What is the evidence that American food contains antimicrobial agents or that food can become contaminated with them? One major potential source of antibiotics that enter the food chain in the US is the food animal reservoir. The intensification in livestock production and animal feeding operations (AFOs) greatly expanded in the 1990s, which also greatly expanded the therapeutic and prophylactic use of antibiotics (10). In the US, at least 17 classes of antimicrobial agents are approved for use in animal husbandry (11). The estimates of antibiotic use in food animals prior to 2008 are not readily obtainable, but various sources report the use in the US to range from 20.5 million pounds for all purposes in 1999 (12) to 24.6 million pounds a year for non-therapeutic purposes alone (13). An Institute of Medicine report in 1989 estimated that more than 50% of all antimicrobial agents produced in the US are used for livestock (14). The Food and Drug Administration (FDA) reported that in 2011, the sales and distribution of antimicrobial agents approved for use in food-producing animals were 13,542,030 kg (15), which is about four times the total sold and distributed for use to treat human infections (15). Chlortetracycline alone had the highest annual estimated use at 533,973 kg just for swine production in the US (16).
About 75% of antibiotics given to feedlot animals are not absorbed by the body and hence excreted in waste (manure and urine) (17, 18). In 2002, 185 million swine sold in the US generated about 280 million tons of fresh manure; in 2006, chicken produced even more (460 million tons), while, in 2007, beef cattle produced 3.6 million tons of manure (19–21). Environmental pollution from animal waste results from direct discharges, open feedlots, pastures, storage lagoons, stockpiles, and land application fields. Manure is converted into fertilizers and spread over crops. From these sources, contamination can occur on surface water, groundwater, and soil. Based on the amount of antibiotics estimated to be used for growth promotion in animal husbandry, 7.5–18 million pounds of these antimicrobial drugs could be released into the environment annually (12, 13).
In the last 20 years, the above practices as well as the shift from integrated farming operations to concentrated animal feeding operations (CAFOs) have led waste-related pollution to be concentrated in certain geographic regions of the US (18). The largest increase in broiler chicken CAFOs occurred in the Southeastern states in the last 20 years (22) – practically overlapping with the counties with the highest obesity prevalence in the US (5).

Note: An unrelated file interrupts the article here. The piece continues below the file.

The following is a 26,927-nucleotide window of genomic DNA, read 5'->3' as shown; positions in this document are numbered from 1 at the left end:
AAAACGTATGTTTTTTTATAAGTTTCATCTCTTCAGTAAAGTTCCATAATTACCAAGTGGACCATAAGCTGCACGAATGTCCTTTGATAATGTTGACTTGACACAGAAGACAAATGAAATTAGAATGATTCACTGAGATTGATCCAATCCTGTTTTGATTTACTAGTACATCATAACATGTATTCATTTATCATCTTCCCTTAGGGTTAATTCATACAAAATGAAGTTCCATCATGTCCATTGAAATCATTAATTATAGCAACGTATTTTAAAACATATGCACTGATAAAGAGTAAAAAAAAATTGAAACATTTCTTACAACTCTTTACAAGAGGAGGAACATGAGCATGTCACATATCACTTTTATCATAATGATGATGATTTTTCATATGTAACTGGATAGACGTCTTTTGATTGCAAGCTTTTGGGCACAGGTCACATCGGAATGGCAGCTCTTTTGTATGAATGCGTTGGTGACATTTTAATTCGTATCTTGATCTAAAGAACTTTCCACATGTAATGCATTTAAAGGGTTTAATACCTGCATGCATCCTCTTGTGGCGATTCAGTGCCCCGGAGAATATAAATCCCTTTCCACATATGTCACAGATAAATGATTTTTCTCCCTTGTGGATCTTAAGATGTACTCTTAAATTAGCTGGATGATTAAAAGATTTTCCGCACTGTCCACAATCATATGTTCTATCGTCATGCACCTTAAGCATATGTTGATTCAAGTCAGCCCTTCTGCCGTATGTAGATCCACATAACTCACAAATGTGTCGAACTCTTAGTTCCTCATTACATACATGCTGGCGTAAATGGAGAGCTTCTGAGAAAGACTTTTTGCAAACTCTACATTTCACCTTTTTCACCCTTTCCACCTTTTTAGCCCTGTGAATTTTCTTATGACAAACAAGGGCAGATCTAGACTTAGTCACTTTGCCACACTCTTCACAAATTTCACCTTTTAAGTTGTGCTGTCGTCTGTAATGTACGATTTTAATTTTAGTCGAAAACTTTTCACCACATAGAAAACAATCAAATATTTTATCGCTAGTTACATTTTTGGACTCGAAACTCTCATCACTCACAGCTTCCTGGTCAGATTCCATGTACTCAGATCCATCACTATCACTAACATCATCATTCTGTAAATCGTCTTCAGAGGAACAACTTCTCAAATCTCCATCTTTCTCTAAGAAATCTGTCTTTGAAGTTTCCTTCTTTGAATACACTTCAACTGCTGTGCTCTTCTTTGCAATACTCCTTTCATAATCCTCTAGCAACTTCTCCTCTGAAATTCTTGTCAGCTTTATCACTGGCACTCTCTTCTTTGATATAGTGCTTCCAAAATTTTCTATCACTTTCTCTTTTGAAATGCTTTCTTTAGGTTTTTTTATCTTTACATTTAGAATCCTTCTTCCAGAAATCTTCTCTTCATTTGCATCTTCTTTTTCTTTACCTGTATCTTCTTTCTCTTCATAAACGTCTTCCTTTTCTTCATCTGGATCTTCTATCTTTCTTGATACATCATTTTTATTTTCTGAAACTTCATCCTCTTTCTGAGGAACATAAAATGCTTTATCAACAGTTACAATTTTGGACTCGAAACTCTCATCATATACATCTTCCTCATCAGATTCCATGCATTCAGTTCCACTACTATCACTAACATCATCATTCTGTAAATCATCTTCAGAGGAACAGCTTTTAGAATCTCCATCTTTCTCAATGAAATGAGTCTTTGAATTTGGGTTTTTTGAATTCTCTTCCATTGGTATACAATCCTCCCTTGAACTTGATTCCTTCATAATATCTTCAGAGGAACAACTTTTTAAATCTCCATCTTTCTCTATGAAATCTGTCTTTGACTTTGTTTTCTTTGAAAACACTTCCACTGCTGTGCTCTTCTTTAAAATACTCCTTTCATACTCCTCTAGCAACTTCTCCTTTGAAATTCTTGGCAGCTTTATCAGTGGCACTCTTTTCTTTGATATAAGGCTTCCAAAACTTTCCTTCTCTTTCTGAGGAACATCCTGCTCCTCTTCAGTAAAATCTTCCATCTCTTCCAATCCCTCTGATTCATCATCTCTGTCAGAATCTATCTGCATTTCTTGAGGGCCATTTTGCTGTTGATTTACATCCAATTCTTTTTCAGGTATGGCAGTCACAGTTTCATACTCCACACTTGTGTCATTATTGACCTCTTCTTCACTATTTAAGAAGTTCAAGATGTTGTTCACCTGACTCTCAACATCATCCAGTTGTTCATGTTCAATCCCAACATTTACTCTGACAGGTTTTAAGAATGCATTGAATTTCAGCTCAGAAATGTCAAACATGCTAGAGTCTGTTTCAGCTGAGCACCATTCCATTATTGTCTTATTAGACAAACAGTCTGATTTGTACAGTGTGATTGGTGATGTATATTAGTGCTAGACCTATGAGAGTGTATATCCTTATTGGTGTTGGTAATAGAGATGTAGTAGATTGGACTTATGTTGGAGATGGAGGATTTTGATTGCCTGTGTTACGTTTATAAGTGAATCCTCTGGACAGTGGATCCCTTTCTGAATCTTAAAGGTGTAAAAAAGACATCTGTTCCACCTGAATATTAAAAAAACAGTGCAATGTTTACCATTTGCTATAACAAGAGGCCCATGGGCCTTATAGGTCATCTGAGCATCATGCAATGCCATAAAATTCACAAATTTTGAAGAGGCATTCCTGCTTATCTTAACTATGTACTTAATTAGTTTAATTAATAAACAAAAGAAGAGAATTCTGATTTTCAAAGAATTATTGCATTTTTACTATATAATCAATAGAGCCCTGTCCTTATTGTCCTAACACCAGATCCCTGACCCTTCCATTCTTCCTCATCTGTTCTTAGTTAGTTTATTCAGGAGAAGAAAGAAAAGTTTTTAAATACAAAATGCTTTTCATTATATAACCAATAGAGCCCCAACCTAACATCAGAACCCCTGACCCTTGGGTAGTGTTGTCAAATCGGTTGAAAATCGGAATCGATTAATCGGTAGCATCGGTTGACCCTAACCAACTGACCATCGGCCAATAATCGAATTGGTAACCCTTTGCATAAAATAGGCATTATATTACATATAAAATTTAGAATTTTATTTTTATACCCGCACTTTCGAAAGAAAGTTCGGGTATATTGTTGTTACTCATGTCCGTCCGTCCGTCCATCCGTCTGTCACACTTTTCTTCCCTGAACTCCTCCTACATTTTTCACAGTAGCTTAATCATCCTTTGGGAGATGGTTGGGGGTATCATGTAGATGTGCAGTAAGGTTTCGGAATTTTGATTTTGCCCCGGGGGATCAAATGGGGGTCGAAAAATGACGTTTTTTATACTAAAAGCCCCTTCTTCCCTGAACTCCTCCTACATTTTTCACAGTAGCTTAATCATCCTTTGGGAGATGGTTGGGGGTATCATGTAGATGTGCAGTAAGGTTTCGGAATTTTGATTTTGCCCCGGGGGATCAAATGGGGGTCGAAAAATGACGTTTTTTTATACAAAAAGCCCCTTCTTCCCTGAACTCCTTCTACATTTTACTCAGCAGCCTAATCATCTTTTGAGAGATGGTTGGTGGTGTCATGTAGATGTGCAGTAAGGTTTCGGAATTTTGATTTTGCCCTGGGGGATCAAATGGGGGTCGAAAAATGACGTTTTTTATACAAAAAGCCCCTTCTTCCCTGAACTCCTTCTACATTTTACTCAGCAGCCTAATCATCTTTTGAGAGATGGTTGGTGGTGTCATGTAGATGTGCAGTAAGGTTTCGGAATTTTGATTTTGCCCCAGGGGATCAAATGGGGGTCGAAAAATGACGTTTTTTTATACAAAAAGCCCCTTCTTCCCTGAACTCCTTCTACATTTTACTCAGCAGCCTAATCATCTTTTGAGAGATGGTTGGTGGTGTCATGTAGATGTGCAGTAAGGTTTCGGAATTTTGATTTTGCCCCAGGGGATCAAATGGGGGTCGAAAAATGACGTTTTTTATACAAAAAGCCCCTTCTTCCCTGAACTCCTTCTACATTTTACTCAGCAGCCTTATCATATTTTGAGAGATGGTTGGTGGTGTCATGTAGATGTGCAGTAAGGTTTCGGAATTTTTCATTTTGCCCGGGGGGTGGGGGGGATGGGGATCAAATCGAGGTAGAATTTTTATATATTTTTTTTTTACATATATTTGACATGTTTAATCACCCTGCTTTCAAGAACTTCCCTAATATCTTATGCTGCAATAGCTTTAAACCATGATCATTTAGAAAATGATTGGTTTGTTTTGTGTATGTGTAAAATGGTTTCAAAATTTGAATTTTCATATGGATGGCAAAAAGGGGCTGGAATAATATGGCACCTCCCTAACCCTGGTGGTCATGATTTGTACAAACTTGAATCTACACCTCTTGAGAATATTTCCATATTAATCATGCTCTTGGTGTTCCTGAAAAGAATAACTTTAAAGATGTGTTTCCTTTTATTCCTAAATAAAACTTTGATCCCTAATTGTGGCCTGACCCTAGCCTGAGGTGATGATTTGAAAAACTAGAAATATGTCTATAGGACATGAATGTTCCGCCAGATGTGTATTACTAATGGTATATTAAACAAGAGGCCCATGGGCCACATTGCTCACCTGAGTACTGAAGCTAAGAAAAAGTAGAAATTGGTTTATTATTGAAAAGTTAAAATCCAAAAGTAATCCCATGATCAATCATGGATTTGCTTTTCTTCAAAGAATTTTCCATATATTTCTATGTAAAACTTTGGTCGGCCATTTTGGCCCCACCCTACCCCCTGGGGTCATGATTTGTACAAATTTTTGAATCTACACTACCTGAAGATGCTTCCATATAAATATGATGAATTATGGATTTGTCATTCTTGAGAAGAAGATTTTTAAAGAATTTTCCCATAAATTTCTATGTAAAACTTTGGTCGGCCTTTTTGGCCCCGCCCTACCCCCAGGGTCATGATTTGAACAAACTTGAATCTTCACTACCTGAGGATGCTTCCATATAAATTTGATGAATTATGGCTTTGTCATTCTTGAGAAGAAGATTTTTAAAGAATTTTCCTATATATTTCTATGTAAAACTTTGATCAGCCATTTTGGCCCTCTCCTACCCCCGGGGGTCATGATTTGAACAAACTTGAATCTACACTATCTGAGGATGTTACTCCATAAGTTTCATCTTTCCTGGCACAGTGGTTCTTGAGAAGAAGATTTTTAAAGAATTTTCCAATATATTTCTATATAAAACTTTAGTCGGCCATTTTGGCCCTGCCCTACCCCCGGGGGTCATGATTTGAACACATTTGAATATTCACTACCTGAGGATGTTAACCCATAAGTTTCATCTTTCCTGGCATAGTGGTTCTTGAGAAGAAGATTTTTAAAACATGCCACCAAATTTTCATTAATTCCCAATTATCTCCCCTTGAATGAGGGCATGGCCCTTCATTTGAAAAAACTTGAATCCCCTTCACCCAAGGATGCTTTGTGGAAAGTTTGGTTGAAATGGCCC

Antibiotics released into the environment have varied biodegradability, depending on their chemical property, soil composition, climactic conditions, and other environmental factors (10). Some antibiotics released into soil by manure may be detected up to 5 months (23). Yang and Carlson analyzed tetracyclines and sulfonamides along the Cache la Poudre River in Colorado, and found that while no drugs were found in the pristine, mountain stretch of the river, sulfonamides were found along the remaining stretch and tetracycline concentrations progressively increased downstream from urban areas (24). The tetracycline concentrations correlated with agricultural activity (24). In another study of 139 streams sampled in the US between 1999 and 2000, trimethoprim, erythromycin, lincomycin, and sulfamethoxazole were detected in more than 15% of the samples (25).
Antibiotics can also accumulate in plant tissue. Dolliver et al. showed experimentally that sulfamethazine in manure-amended soil accumulated in corn, lettuce, and potato at concentrations of 0.1–1.2 mg/kg dry weight (26). Others have shown accumulation of low concentrations of antibiotics in carrot roots, green onion, and cabbage (23, 27).
In addition to livestock sources, antimicrobial agents are released into the environment from aquaculture (e.g., shrimp and fish farms) (28–30), spraying fruit orchards and vegetables (31, 32), and from discarded expired drugs, hospital effluents, and other human activities (33). Thus, there is ample evidence that antibiotics can enter our food chain from a variety of sources, and that humans are chronically exposed to these drugs (Table 1). These exposures have greatly increased in the US in the last 20 years, overlapping closely both in time and place with the increasing prevalence of obesity.
Of course, we acknowledge that exposure does not necessarily indicate cause and effect, and the evidence to date showing the association is largely ecologic. Furthermore, the impact of changes in dietary intake that also took place in the US in the last 20 years cannot be completely discounted. The average per capita per day energy levels available in the US food supply was 3,400 kcal in 1909–1919, 3,600 kcal in 1990–1999, and 3,900 kcal in 2004 (59). National Center for Health Statistics through series of surveys (National Health Examination Surveys from 1959 to 1970 and the National Health and Nutrition Examination Surveys from 1971 to 2004) shows that the prevalence of overweight and obese Americans increased slowly through the middle of 1970s and then sharply began to rise thereafter (2). Thus, the period of accelerated increase in weight gain overlaps with both increased dietary caloric intake and antibiotic exposures in food. Here, we argue that the effect of diet and exposure to low-residue antibiotics in food on weight gain may be related and that they cannot be easily disassociated. We provide below the biological plausibility evidence for how antibiotics may influence body physiology and how diet contributes to this effect in ways that had not been previously considered.